Topotecan Hydrochloride (Page 4 of 6)

12.3 Pharmacokinetics

Following administration of topotecan hydrochloride for injection at doses of 0.5 to 1.5 mg/m2 (0.1 to 0.3 times the recommended single agent dose) administered as a 30-minute infusion, area under the curve (AUC) increases proportionally with dose.


Protein binding of topotecan is approximately 35%.


The terminal half-life of topotecan is 2 to 3 hours following intravenous administration.


Topotecan undergoes a reversible pH-dependent hydrolysis of its pharmacologically active lactone moiety. At pH less than or equal to 4, the lactone is exclusively present, whereas the ring-opened hydroxyl-acid form predominates at physiologic pH. Topotecan is metabolized to an N-demethylated metabolite in vitro. The mean metabolite: parent AUC ratio was about 3% for total topotecan and topotecan lactone following intravenous administration.


The overall recovery of total topotecan and its N-desmethyl metabolite in urine and feces over 9 days averaged 73% ± 2% following an intravenous dose. Mean values of 51% ± 3% as total topotecan and 3% ± 1% as N­ desmethyl topotecan were excreted in the urine. Fecal elimination of total topotecan accounted for 18% ± 4% while fecal elimination of N-desmethyl topotecan was 1.7% ± 0.6%. An O-glucuronidation metabolite of topotecan and N-desmethyl topotecan has been identified in the urine.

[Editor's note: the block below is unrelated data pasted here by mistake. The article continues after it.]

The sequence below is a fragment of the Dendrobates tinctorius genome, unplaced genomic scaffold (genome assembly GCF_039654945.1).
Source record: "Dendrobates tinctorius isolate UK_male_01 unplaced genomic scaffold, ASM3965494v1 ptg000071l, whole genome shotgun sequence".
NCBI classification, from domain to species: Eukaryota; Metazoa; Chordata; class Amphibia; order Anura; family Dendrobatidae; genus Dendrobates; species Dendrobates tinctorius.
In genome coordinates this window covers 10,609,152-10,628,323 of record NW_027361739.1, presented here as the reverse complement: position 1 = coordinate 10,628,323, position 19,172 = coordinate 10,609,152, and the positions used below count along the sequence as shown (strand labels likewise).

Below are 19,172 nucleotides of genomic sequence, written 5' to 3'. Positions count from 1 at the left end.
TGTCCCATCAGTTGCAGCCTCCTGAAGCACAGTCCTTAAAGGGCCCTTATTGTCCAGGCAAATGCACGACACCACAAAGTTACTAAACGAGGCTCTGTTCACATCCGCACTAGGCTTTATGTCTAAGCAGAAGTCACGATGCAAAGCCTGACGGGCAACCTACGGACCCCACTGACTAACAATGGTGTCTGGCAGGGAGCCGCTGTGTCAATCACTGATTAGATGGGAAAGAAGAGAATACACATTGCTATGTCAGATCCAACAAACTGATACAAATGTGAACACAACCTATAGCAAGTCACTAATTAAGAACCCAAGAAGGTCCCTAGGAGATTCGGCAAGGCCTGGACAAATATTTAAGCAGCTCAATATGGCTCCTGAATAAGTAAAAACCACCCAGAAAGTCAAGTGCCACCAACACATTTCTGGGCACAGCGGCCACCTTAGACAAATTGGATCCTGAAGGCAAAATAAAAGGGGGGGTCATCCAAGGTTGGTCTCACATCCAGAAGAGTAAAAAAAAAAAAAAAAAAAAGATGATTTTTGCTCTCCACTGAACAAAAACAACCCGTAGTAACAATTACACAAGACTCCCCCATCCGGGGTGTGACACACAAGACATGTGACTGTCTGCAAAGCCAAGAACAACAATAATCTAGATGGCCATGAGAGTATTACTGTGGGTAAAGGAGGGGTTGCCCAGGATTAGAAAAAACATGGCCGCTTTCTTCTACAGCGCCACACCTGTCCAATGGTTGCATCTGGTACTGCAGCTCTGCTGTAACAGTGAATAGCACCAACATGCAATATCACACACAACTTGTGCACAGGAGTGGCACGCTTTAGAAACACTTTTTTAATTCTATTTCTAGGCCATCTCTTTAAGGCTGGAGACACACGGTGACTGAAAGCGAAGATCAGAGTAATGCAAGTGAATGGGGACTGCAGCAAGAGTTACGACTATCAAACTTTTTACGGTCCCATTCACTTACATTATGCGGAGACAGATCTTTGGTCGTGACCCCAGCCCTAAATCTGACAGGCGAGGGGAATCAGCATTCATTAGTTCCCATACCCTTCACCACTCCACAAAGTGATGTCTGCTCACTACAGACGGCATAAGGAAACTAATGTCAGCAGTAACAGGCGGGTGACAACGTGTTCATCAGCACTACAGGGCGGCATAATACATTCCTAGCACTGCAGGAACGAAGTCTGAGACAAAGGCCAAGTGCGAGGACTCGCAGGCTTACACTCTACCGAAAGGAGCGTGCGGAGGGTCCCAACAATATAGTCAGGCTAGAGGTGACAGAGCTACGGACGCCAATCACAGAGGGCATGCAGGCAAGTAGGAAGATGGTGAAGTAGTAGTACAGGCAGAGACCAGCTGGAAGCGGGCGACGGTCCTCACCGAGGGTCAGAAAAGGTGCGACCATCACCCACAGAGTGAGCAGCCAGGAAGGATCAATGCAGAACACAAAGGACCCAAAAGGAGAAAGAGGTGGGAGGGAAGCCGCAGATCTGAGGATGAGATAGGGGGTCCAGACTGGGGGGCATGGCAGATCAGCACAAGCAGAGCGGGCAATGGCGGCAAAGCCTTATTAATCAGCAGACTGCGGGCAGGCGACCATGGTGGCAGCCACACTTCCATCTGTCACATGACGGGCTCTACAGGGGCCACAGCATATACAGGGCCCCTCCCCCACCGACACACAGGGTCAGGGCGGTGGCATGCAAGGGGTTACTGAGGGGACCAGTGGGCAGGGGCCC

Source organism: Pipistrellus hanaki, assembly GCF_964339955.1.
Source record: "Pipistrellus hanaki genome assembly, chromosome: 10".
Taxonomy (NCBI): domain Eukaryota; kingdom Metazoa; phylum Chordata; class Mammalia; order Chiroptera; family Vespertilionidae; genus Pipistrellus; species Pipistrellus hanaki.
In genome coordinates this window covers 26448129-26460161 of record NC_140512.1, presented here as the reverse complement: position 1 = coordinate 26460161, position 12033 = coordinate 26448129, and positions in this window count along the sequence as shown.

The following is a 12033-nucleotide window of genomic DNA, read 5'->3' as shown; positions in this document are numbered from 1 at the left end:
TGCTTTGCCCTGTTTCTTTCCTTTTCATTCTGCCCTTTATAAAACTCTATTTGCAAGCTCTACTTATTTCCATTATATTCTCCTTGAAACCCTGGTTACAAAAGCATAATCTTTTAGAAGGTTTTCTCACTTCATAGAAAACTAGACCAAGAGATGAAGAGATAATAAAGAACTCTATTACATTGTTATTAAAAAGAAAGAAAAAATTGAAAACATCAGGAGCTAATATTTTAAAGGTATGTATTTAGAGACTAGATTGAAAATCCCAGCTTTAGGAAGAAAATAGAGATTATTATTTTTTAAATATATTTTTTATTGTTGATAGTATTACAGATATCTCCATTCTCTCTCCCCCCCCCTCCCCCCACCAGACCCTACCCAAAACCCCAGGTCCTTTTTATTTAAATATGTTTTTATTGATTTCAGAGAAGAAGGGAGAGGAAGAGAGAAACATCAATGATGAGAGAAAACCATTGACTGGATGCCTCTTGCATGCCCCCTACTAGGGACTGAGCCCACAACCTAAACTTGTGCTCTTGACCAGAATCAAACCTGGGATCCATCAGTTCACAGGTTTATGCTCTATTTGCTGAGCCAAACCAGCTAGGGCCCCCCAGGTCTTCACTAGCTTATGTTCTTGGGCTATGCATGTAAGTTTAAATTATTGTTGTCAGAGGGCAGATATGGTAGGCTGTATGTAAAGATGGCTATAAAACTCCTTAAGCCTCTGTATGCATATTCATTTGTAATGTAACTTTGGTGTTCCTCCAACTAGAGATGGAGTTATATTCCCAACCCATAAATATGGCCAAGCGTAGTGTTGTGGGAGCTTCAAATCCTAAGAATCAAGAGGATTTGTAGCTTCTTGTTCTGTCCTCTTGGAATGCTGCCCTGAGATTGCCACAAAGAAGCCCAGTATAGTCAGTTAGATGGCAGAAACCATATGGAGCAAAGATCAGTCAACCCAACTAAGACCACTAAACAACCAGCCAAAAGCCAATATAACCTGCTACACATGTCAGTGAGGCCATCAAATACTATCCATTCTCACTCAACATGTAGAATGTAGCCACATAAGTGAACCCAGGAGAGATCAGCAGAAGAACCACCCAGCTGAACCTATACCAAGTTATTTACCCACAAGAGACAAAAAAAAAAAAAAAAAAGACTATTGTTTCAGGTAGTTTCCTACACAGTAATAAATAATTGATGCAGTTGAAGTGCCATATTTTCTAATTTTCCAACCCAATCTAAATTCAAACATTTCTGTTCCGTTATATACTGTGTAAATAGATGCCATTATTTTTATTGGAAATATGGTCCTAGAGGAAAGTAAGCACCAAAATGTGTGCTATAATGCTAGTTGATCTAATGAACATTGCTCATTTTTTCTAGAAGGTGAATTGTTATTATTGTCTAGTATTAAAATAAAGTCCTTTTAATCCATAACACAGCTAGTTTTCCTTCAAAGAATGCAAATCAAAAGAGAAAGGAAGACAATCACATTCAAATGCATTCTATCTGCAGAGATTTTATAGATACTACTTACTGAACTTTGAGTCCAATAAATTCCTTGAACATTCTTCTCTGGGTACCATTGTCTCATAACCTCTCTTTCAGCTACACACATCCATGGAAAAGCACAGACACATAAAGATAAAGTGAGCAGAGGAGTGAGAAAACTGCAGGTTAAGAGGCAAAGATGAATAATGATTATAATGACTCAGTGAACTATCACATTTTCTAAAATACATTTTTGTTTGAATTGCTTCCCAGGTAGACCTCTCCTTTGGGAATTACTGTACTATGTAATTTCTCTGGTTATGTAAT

Specific Populations

No clinically significant differences in the pharmacokinetics of topotecan were observed based on age, sex, or hepatic impairment following intravenous administration.

Patients with Renal Impairment

Compared to patients with CLcr (calculated by the Cockcroft-Gault method using ideal body weight) greater than 60 mL/min, plasma clearance of topotecan lactone decreased by 33% in patients with CLcr 40 to 60 mL/min and decreased 65% in patients with CLcr 20 to 39 mL/min. The effect on topotecan pharmacokinetics in patients with CLcr less than 20 mL/min is unknown [see Dosage and Administration (2.6)].

Drug Interaction Studies

Clinical Studies

No clinically significant changes in topotecan pharmacokinetics were observed when coadministered cisplatin. No clinically significant changes in the pharmacokinetics of free platinum were observed in patients coadministered cisplatin with topotecan.